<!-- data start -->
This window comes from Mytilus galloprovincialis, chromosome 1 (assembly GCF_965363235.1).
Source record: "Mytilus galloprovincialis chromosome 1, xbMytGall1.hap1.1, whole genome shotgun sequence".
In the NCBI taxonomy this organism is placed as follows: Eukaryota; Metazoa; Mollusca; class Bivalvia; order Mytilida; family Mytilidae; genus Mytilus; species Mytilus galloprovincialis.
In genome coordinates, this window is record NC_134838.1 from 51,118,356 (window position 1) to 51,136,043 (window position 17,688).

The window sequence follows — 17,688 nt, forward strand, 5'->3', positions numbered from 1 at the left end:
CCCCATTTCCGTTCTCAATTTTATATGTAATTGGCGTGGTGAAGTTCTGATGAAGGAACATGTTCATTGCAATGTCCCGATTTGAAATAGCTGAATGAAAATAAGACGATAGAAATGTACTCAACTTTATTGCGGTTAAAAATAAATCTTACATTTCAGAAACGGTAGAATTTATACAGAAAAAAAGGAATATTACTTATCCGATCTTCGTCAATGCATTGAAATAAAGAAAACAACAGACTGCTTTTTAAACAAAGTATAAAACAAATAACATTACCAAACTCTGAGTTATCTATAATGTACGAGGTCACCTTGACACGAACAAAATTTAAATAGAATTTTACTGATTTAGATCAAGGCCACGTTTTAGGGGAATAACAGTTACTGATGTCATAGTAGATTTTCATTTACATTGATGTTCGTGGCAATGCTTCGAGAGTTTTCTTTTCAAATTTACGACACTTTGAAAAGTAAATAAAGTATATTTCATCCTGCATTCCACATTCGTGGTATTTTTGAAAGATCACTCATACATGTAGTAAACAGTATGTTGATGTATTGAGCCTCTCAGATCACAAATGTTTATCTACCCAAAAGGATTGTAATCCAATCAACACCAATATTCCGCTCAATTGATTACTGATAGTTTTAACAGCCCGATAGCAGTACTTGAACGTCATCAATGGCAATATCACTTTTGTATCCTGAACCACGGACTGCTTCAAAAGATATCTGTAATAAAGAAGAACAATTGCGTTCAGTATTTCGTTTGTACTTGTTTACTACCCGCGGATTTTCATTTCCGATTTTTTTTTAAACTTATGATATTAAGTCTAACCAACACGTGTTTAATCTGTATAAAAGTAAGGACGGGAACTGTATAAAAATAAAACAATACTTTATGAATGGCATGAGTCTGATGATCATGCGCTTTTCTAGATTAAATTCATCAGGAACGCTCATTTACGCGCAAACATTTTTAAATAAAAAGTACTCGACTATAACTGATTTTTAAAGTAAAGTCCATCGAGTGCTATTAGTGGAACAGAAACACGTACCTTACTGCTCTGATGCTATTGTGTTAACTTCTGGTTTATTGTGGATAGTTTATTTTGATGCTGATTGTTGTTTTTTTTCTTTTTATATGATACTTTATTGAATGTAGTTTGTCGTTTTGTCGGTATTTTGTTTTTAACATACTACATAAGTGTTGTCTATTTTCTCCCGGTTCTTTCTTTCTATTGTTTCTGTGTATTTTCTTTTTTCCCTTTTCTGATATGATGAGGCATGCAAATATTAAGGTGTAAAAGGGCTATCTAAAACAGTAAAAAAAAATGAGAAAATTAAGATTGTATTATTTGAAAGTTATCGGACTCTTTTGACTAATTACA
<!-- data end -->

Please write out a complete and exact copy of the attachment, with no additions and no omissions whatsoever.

This window comes from Mytilus galloprovincialis, chromosome 1 (assembly GCF_965363235.1).
Source record: "Mytilus galloprovincialis chromosome 1, xbMytGall1.hap1.1, whole genome shotgun sequence".
In the NCBI taxonomy this organism is placed as follows: Eukaryota; Metazoa; Mollusca; class Bivalvia; order Mytilida; family Mytilidae; genus Mytilus; species Mytilus galloprovincialis.
In genome coordinates, this window is record NC_134838.1 from 51,118,356 (window position 1) to 51,136,043 (window position 17,688).

The window sequence follows — 17,688 nt, forward strand, 5'->3', positions numbered from 1 at the left end:
CCCCATTTCCGTTCTCAATTTTATATGTAATTGGCGTGGTGAAGTTCTGATGAAGGAACATGTTCATTGCAATGTCCCGATTTGAAATAGCTGAATGAAAATAAGACGATAGAAATGTACTCAACTTTATTGCGGTTAAAAATAAATCTTACATTTCAGAAACGGTAGAATTTATACAGAAAAAAAGGAATATTACTTATCCGATCTTCGTCAATGCATTGAAATAAAGAAAACAACAGACTGCTTTTTAAACAAAGTATAAAACAAATAACATTACCAAACTCTGAGTTATCTATAATGTACGAGGTCACCTTGACACGAACAAAATTTAAATAGAATTTTACTGATTTAGATCAAGGCCACGTTTTAGGGGAATAACAGTTACTGATGTCATAGTAGATTTTCATTTACATTGATGTTCGTGGCAATGCTTCGAGAGTTTTCTTTTCAAATTTACGACACTTTGAAAAGTAAATAAAGTATATTTCATCCTGCATTCCACATTCGTGGTATTTTTGAAAGATCACTCATACATGTAGTAAACAGTATGTTGATGTATTGAGCCTCTCAGATCACAAATGTTTATCTACCCAAAAGGATTGTAATCCAATCAACACCAATATTCCGCTCAATTGATTACTGATAGTTTTAACAGCCCGATAGCAGTACTTGAACGTCATCAATGGCAATATCACTTTTGTATCCTGAACCACGGACTGCTTCAAAAGATATCTGTAATAAAGAAGAACAATTGCGTTCAGTATTTCGTTTGTACTTGTTTACTACCCGCGGATTTTCATTTCCGATTTTTTTTTAAACTTATGATATTAAGTCTAACCAACACGTGTTTAATCTGTATAAAAGTAAGGACGGGAACTGTATAAAAATAAAACAATACTTTATGAATGGCATGAGTCTGATGATCATGCGCTTTTCTAGATTAAATTCATCAGGAACGCTCATTTACGCGCAAACATTTTTAAATAAAAAGTACTCGACTATAACTGATTTTTAAAGTAAAGTCCATCGAGTGCTATTAGTGGAACAGAAACACGTACCTTACTGCTCTGATGCTATTGTGTTAACTTCTGGTTTATTGTGGATAGTTTATTTTGATGCTGATTGTTGTTTTTTTTCTTTTTATATGATACTTTATTGAATGTAGTTTGTCGTTTTGTCGGTATTTTGTTTTTAACATACTACATAAGTGTTGTCTATTTTCTCCCGGTTCTTTCTTTCTATTGTTTCTGTGTATTTTCTTTTTTCCCTTTTCTGATATGATGAGGCATGCAAATATTAAGGTGTAAAAGGGCTATCTAAAACAGTAAAAAAAAATGAGAAAATTAAGATTGTATTATTTGAAAGTTATCGGACTCTTTTGACTAATTACA